University of Alberta: Spinal anesthesia no better than general anesthesia for hip fracture patients: study

Spinal anesthesia is not safer or more effective than general anesthesia in patients who undergo surgery for hip fractures, according to a major study.

The finding, which challenges the accepted view, offers doctors and patients better information in choosing the method that’s best for them.

“The assumption of the anesthesia and surgical communities based on the literature up to the publication of this study was that if a patient could have spinal anesthesia it was probably the safer option,” said co-author Derek Dillane, associate professor and acting chair of anesthesiology and pain medicine in the University of Alberta’s Faculty of Medicine & Dentistry.

Those assumptions are being re-evaluated because they are based on older, smaller retrospective studies, which look back on patient records after surgery, Dillane said.

He and his colleagues conducted a prospective study, generally considered the most reliable method of research, in which they enrolled new patients, randomly assigned them to receive either general or spinal anesthesia, then monitored their outcomes. It’s the largest clinical trial to date on the question, involving 1,600 patients aged 50 and older at 46 American and Canadian hospitals, including 151 patients at the University of Alberta Hospital. The results were published in the New England Journal of Medicine.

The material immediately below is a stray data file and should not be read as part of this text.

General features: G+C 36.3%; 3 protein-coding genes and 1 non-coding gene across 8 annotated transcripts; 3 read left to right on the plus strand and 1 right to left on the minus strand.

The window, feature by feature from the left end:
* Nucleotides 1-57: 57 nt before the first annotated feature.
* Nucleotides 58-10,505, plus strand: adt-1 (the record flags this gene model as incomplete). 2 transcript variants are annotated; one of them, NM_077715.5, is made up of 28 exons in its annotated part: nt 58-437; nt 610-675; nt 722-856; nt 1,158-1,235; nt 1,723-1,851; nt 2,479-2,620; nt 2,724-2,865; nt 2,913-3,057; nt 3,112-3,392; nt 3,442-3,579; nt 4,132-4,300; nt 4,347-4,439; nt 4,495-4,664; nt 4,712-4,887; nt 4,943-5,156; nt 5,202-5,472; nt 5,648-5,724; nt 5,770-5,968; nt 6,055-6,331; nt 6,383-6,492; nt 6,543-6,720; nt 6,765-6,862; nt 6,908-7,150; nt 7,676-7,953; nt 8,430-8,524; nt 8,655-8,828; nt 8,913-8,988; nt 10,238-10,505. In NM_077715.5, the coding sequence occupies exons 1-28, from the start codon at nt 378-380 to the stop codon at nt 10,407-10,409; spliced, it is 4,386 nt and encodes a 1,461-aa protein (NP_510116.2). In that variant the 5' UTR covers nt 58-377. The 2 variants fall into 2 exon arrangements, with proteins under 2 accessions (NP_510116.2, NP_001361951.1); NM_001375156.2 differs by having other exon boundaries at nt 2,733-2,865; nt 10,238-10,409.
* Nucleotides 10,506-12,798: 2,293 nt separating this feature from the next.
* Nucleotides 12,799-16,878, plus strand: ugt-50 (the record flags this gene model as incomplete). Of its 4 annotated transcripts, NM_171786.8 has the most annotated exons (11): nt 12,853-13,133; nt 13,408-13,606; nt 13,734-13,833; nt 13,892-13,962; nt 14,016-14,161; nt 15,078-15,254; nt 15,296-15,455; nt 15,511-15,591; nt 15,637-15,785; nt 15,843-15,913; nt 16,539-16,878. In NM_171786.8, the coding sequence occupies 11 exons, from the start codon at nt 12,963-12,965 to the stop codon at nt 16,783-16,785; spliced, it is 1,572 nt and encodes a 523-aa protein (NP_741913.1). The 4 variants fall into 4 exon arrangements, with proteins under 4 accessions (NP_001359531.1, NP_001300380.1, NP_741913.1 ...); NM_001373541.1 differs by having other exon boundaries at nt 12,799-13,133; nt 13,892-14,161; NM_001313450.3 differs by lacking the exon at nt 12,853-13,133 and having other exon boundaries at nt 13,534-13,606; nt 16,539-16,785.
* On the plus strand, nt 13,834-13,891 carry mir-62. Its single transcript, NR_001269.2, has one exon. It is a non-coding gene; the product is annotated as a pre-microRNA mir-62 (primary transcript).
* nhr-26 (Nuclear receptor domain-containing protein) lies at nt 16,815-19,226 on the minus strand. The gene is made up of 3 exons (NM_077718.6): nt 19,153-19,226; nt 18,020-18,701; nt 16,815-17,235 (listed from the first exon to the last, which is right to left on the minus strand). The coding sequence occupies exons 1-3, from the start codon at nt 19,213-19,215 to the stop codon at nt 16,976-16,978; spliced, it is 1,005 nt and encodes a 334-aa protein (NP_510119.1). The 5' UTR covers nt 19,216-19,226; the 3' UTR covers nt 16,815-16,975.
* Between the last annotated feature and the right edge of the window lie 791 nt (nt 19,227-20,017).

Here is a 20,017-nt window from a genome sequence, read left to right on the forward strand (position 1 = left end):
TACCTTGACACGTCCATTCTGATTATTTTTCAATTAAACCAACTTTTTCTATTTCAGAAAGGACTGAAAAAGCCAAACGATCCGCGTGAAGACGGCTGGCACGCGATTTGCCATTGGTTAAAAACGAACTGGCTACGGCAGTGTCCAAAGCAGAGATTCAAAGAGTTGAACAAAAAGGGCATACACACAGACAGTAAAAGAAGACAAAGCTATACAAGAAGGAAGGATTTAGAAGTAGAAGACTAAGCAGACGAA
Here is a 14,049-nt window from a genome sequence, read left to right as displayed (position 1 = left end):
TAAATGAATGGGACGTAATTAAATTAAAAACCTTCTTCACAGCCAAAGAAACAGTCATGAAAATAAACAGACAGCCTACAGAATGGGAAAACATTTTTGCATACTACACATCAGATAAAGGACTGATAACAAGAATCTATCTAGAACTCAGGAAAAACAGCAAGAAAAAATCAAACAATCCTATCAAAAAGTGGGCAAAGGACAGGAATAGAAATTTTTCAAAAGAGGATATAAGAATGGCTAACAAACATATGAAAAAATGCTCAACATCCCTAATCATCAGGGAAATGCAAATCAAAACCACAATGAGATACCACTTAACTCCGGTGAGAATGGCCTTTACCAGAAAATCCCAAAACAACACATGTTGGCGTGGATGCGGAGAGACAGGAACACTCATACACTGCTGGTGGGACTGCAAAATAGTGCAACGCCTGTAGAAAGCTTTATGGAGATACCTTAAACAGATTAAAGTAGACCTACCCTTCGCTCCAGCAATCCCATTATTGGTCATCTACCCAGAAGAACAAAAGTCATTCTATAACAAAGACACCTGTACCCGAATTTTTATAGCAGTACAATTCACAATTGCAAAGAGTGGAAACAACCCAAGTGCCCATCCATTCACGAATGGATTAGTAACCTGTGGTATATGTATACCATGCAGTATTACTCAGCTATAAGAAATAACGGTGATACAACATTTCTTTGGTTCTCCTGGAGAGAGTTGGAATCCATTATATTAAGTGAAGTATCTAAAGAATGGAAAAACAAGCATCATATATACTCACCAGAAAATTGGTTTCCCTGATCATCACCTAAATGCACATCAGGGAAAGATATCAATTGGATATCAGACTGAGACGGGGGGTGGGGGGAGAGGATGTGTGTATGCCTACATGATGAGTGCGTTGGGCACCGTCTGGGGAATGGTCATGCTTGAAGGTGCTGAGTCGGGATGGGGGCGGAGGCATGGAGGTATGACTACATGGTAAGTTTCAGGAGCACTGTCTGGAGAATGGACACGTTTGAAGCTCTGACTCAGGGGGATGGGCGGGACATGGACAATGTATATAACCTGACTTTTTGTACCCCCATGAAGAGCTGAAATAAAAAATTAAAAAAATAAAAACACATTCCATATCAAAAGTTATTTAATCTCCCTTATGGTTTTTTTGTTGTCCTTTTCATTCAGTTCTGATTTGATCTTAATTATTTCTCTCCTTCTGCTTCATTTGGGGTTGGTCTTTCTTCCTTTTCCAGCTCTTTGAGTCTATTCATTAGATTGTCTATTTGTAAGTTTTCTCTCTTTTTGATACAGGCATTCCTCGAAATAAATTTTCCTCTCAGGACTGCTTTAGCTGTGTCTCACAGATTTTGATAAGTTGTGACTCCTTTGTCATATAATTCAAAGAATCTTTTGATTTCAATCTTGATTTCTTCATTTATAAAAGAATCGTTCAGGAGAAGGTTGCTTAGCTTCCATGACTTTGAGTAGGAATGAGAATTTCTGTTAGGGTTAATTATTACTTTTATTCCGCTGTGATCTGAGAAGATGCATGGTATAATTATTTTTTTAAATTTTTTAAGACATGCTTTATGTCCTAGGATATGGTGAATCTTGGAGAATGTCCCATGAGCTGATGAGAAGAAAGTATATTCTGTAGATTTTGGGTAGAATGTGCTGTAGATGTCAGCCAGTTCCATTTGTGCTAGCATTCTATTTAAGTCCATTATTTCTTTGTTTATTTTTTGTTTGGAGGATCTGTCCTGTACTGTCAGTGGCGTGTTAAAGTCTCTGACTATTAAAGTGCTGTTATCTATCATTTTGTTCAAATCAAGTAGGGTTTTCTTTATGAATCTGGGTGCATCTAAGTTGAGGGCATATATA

The team found no difference between the two types of anesthesia in the primary outcomes: death or an inability to walk three metres independently at two months following surgery. The incidence of post-operative delirium and length of hospital stay were also similar in both groups. The team reported slightly smaller risks with spinal anesthesia for dying during hospitalization, developing pneumonia or being admitted to intensive care.

“Spinal anesthesia for hip fracture surgery in older adults was not superior to general anesthesia with respect to survival and recovery of ambulation at 60 days,” the researchers concluded.

The evidence isn’t as strong as we once felt for having a spinal anesthetic. The method that we choose is always tailored towards the particular patient and that patient’s medical status.

Derek Dillane

Derek Dillane
(Photo: Supplied)
Informing conversations with patients and their families
Approximately 30,000 Canadians fractured their hips over the past year, and more than 400 of them had surgery at the U of A Hospital.

“These are typically patients who fall, either by slipping on the ice in the wintertime or slipping in the shower,” Dillane said. “For them, the ability to walk independently again is of greatest importance.”

Dillane said the results of the study will be helpful when discussing anesthesia options with patients and their families.

“The evidence isn’t as strong as we once felt for having a spinal anesthetic,” he said.

Both types of anesthesia have risks and benefits, Dillane noted. For example, it can be hard for hip fracture patients to roll onto their sides for spinal anesthesia and there is a risk of spinal bleeding if a patient is on blood thinners, while general anesthesia may worsen dementia.

“The method that we choose is always tailored towards the particular patient and that patient’s medical status,” he explained.

Dillane said large prospective trials provide valuable information that can improve the quality of patient care. He hopes the same international research team will work together to answer other important questions related to the experience patients have when undergoing surgery.

“What we’re talking about really is outcomes — short-term, intermediate and long-term outcomes — and their relationship to how anesthesia is conducted and the anesthesia drugs that we use,” he said.

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